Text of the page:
Anterior cruciate ligament injury occurrence, return to sport and subsequent injury in the Australian High Performance Sports System: A 5-year retrospective analysis

Joshua D. Rigg*, Nirmala Kanthi Panagodage Perera, Liam A. Toohey, Jennifer Cooke, David Hughes

*Corresponding author for this work

    Research output: Contribution to journalArticlepeer-review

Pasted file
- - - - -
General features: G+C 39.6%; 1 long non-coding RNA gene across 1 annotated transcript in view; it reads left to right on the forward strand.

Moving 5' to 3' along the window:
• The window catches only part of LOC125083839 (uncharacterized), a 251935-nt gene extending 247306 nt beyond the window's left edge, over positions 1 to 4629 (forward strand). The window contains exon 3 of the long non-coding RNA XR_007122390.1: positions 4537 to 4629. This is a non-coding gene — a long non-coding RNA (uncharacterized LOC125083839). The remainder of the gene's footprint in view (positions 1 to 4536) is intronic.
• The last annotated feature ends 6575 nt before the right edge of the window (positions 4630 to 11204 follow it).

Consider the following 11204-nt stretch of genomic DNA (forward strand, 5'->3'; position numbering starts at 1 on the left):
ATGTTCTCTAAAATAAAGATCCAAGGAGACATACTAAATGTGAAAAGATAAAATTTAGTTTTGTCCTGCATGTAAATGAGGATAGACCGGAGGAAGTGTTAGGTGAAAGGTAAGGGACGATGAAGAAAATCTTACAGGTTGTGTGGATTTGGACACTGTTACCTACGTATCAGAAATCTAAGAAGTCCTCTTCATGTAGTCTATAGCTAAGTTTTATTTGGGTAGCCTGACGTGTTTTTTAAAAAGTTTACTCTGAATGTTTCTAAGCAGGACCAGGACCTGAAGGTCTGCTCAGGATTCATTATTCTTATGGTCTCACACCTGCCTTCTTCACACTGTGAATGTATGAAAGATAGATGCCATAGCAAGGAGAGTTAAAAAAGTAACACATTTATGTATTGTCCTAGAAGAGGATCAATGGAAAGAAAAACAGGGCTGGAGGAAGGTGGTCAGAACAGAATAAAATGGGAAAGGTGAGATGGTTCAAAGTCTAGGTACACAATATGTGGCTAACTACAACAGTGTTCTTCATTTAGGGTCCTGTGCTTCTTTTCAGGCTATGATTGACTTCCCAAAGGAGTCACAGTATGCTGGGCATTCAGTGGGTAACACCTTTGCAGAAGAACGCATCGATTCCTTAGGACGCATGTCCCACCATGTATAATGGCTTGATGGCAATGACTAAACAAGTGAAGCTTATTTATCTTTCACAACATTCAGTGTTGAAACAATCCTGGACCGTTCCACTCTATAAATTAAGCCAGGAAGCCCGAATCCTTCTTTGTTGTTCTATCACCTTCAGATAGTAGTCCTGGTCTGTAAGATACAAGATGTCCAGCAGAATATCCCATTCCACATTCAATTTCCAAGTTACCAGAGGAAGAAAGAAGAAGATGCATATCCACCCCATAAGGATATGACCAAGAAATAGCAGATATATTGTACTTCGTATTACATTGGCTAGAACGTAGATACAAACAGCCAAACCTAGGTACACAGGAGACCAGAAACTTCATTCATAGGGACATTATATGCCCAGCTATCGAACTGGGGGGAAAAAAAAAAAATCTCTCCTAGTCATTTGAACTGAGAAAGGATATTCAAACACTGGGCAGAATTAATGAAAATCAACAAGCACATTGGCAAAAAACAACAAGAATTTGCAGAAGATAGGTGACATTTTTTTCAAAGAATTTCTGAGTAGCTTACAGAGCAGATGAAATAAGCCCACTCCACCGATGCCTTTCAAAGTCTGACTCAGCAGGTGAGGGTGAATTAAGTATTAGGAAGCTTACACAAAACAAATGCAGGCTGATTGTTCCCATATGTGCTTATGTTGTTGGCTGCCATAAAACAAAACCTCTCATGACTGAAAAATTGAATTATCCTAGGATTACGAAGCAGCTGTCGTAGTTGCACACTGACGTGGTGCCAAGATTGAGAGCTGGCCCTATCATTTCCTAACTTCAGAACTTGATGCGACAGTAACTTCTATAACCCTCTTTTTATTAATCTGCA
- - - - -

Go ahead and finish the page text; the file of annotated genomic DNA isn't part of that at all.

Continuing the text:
Original languageEnglish
    Pages (from-to)140-146
    Number of pages7
    JournalPhysical Therapy in Sport
    Volume64
    DOIs
    Publication statusPublished (VoR) - Nov 2023

    Funding